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Cheyenne leader calls for reawakening

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  • Cheyenne leader calls for reawakening

    This Message Is Reprinted Under The Fair Use
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    http://www.billingsgazette.com/index...5-cheyenne.inc
    September 14, 2005

    Last modified September 14, 2005 - 1:01 am



    Cheyenne leader calls for reawakening
    By MIKE STARK
    Of The Gazette Staff

    LAME DEER - The president of the Northern Cheyenne Tribe on Tuesday urged its people to shake off self-defeating notions of despair and embrace an aggressive path toward independence, prosperity and pride.

    In a two-part speech that opened an economic development summit, Eugene Little Coyote laid out a detailed agenda that included financial goals, such as building a casino and resort, and less tangible ones, including a shift in attitudes among tribal members.

    He called for the Northern Cheyenne to "return to greatness."


    "We're going to reinvent ourselves," he told the crowd of about 500 people. "We're going to re-emerge as dignified Cheyennes."

    Little Coyote, elected as president last November, opened his speech with a slide show of images of dilapidated and boarded-up houses, poverty and alcohol abuse. He also pointed out unemployment rates that can reach 90 percent in the winter, hunger, illiteracy and violence.

    All of those factors provoke anger, pain, embarrassment and shame, he said.

    "There's a lot wrong with our reservation and our communities, and we have to face up to that," he said.

    He hoped the speech would jump-start tribal members - including the 400 or so tribal employees required to attend the economic summit - to begin changing the tribe's future.

    It's time, he said, for tribal members to stop depending on the federal government and the tribal government, and instead look for ways to build up the Northern Cheyenne people.

    The tribe will still look after its own, he said, but members need to address "a misguided sense of entitlement."

    One of the most important tasks will be building a sustainable economy on the reservation that helps the tribe cut its reliance on federal programs, Little Coyote said.

    The economy on the Northern Cheyenne reservation has been in a "state of perpetual post-war recovery" for 120 years, he said.

    For too long, the tribe has focused on simply taking in federal money and distributing it through the tribal system. The Northern Cheyenne need to create for-profit businesses that drive a local economy, he said.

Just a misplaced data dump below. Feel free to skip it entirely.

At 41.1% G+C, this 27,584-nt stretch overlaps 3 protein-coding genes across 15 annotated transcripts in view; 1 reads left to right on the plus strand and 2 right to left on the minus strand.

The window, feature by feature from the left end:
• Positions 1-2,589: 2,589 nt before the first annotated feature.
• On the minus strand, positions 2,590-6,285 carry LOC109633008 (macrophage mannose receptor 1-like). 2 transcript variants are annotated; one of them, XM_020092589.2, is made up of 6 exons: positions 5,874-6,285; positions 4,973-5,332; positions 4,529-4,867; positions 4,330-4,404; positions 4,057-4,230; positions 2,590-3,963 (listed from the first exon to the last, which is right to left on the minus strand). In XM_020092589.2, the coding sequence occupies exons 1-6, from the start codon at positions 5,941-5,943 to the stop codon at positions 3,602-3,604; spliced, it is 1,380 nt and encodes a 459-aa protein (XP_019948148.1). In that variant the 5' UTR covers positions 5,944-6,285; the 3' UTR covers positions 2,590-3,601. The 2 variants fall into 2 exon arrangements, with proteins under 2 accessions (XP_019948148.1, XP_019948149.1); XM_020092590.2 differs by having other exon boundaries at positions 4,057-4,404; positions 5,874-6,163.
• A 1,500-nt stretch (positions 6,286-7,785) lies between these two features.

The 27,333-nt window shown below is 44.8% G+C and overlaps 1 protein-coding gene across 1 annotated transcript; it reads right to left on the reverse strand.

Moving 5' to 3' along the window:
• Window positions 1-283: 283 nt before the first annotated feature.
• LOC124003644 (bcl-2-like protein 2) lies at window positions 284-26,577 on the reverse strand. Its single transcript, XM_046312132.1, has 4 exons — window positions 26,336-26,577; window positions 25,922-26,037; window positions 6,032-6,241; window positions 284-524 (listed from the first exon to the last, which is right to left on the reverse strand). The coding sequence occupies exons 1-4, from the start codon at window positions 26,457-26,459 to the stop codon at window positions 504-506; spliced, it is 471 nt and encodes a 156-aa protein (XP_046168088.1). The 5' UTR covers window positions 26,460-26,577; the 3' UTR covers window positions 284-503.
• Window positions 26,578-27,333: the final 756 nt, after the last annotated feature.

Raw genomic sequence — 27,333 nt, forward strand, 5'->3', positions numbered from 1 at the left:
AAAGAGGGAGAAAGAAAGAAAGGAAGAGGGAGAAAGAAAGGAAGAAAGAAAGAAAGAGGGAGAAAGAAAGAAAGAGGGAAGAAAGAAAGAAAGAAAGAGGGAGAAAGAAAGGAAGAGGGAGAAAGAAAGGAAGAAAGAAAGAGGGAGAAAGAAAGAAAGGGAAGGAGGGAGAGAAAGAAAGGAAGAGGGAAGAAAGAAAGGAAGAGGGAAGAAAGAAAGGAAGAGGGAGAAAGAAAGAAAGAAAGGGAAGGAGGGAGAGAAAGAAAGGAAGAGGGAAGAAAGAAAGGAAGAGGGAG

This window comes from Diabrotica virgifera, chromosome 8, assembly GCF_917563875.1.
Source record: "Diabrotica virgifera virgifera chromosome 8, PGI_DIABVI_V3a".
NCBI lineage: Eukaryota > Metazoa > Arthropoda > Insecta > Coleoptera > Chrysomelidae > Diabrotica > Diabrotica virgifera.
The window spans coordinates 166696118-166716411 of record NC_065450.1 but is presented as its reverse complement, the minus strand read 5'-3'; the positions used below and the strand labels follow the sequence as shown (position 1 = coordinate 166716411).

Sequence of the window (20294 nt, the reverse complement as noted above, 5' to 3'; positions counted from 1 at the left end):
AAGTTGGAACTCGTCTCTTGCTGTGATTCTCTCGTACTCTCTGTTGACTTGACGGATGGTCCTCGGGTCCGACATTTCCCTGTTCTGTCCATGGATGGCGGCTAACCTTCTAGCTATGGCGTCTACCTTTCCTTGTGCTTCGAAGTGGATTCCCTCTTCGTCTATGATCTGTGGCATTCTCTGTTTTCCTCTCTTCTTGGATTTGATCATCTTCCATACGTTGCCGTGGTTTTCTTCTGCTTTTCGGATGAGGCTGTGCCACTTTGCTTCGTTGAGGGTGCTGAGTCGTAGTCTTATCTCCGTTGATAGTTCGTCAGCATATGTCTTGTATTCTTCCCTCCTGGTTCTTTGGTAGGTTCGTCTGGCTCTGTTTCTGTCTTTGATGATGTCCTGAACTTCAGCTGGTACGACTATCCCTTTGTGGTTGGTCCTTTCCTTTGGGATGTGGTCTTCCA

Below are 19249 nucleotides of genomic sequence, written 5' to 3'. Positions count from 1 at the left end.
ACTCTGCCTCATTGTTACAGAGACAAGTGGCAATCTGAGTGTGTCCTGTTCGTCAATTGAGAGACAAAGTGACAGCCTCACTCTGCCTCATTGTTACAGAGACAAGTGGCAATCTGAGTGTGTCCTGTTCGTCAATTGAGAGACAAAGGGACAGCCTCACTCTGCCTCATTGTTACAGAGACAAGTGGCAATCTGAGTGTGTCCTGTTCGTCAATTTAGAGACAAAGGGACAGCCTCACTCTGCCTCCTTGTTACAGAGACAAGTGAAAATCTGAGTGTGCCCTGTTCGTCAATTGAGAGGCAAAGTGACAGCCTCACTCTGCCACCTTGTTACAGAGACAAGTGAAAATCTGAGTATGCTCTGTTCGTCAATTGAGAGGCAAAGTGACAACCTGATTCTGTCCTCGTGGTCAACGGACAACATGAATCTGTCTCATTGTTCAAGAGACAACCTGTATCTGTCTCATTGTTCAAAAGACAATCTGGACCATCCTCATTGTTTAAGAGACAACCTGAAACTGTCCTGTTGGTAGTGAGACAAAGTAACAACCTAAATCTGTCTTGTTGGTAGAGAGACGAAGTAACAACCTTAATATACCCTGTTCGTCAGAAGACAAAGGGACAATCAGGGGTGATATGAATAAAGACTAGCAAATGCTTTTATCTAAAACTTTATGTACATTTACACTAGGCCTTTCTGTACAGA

Tribal leaders are taking a serious look at building a casino and resort - and have an investor willing to pay $8 million to build it - but first need cooperation from Gov. Brian Schweitzer and approval from the federal Department of Interior.

    Little Coyote said he'd also like to see a hotel built in Lame Deer, a truck stop possibly in Busby, a "dollar store" and, perhaps much farther down the line, the revival of the now-defunct sawmill in Ashland.

    Tribal leaders are also investigating the possibility of starting a bottled-water plant on the reservation.

    A diversified economy is the key to tribal independence, he said. The tribe shouldn't be complacent when it comes to unemployment, a lack of housing and other symptoms of being poor, he said.

    "We've kind of become comfortable living in this poverty. That's unacceptable," he said.

    Aside from the economy, there are fundamental changes needed among the Northern Cheyenne people, Little Coyote added, ones that renew "the dignified image" of their ancestors.

    That can happen through more constructive criticism instead of negativism, support for new ideas and pride in how Northern Cheyennes represent themselves to the rest of the world, he said.

    The president has also proposed changing the names of several communities on the reservation. Lame Deer and Busby derive their names from another tribe and a former business owner.

    "We're going by a name that doesn't fit us," he said.

    Little Coyote is proposing that each community rename itself, a proposal that could be up for a referendum in the next year or so.

    There will be critics to many of the proposals. But the future of the tribe is better served when everyone contributes constructive ideas and embraces a "sprit of optimism," Little Coyote said.


    Copyright © The Billings Gazette, a division of Lee Enterprises.
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